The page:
13After they had gone, an angel of the Lord came to Joseph while he dreamed and said, “Get up and take the child and his mother, and escape to Egypt. Stay there until I tell you it is safe to return, because Herod is going to search for the child. He is determined to kill him.”

14Joseph arose immediately in the night and started the journey to Egypt with the child and Mary. 15They remained in Egypt until Herod died. So, what the Lord said through the prophet came to pass: “Out of Egypt I called my son.”

16When Herod discovered that the astrologers had deceived him, he was outraged. He sent his palace guard to kill all the children in and around Bethlehem, all the children up to the age of two, a calculation he had made based on what the astrologers had told him. 17So, what the prophet Jeremiah had written came to pass: 18“A voice was heard in Ramah (Bethlehem): deep weeping and wailing as Rachel grieved for her children. She could not be comforted because they were gone forever.”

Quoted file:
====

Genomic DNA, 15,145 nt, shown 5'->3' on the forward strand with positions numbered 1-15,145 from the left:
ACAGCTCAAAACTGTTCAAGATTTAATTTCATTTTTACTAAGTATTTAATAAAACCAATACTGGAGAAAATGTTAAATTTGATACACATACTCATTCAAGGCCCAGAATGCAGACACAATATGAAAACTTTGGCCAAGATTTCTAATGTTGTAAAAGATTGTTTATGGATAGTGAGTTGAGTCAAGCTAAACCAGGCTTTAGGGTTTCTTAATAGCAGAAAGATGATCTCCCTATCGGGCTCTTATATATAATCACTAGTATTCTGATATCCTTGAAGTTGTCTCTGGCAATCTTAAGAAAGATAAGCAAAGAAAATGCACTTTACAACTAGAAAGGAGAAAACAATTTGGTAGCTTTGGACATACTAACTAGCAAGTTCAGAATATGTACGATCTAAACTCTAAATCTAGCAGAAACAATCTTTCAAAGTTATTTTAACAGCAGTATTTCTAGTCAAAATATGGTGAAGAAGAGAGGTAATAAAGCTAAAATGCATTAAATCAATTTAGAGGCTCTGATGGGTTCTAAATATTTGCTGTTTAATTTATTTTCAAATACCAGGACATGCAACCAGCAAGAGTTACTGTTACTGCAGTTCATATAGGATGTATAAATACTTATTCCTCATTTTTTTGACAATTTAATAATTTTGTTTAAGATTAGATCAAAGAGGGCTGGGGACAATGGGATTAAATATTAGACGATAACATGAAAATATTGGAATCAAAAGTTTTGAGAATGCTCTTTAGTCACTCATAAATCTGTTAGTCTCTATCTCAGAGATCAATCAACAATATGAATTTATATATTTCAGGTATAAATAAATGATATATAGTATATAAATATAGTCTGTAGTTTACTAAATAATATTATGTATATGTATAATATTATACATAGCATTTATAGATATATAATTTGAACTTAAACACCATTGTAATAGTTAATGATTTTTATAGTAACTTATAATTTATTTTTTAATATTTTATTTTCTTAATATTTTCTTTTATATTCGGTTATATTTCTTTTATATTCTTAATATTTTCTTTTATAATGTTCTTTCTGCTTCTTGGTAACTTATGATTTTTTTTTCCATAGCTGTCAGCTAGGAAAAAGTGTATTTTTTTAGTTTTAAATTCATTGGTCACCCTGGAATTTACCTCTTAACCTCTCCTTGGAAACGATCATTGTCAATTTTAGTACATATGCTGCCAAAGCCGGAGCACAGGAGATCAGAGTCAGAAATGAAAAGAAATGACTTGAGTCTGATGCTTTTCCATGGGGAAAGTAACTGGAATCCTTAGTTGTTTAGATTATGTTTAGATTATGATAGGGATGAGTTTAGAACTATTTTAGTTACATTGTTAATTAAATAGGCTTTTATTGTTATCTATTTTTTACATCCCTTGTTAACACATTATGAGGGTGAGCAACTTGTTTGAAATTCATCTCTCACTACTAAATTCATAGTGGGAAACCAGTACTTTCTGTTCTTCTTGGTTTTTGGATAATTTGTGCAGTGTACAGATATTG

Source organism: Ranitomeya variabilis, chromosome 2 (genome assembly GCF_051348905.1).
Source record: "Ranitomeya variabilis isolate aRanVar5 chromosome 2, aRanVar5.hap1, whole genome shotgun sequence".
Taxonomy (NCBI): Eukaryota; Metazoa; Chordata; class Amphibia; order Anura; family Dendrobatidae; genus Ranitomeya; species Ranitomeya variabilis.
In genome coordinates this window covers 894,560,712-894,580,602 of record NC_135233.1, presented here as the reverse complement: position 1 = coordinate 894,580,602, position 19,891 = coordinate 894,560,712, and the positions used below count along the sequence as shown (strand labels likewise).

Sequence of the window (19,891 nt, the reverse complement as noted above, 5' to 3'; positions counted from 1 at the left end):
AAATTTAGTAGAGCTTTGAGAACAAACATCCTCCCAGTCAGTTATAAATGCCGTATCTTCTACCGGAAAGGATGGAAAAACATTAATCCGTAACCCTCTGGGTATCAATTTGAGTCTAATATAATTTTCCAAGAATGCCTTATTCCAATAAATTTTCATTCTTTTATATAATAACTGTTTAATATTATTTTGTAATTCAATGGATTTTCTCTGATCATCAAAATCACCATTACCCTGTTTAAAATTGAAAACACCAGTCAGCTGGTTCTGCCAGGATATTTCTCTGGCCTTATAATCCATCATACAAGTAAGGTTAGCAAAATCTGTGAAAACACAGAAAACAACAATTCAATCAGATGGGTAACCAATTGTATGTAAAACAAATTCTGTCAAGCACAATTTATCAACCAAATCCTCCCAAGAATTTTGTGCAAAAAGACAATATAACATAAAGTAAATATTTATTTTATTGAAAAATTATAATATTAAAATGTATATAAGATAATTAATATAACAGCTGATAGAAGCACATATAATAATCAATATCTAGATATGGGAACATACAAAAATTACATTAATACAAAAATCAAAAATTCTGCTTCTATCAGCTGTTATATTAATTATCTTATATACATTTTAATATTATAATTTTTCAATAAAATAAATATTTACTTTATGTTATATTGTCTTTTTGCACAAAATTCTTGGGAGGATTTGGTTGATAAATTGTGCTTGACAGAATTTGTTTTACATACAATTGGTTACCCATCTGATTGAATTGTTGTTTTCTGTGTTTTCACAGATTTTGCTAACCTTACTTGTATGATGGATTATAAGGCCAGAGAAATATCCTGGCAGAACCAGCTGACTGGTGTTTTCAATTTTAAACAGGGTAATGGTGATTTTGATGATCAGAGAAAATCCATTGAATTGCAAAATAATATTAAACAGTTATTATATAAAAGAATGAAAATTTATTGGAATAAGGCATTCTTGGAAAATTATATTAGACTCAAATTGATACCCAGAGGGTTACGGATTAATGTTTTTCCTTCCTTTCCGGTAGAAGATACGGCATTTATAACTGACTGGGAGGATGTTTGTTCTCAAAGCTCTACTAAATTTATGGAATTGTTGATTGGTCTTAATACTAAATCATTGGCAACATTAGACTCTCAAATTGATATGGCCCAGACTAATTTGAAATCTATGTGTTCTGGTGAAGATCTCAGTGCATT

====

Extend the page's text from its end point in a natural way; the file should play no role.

19But when Herod died, one of the Lord’s angelic messengers appeared suddenly in Joseph’s dreams while they were in Egypt, and said, 20“Wake up! Take the child and his mother and go back home to the land of Israel. Those who were trying to kill the child are gone now.” 21So, Joseph arose and took the child and his mother back to the land of Israel. 22But when he learned that Archelaus was ruling over Judea in place of his father Herod, he was afraid to go through Jerusalem, but in a dream he was warned and he went around to the region of Galilee. In Galilee he settled in the town of Nazareth, and what the prophets had written came to pass: “He will be called a Nazarene.”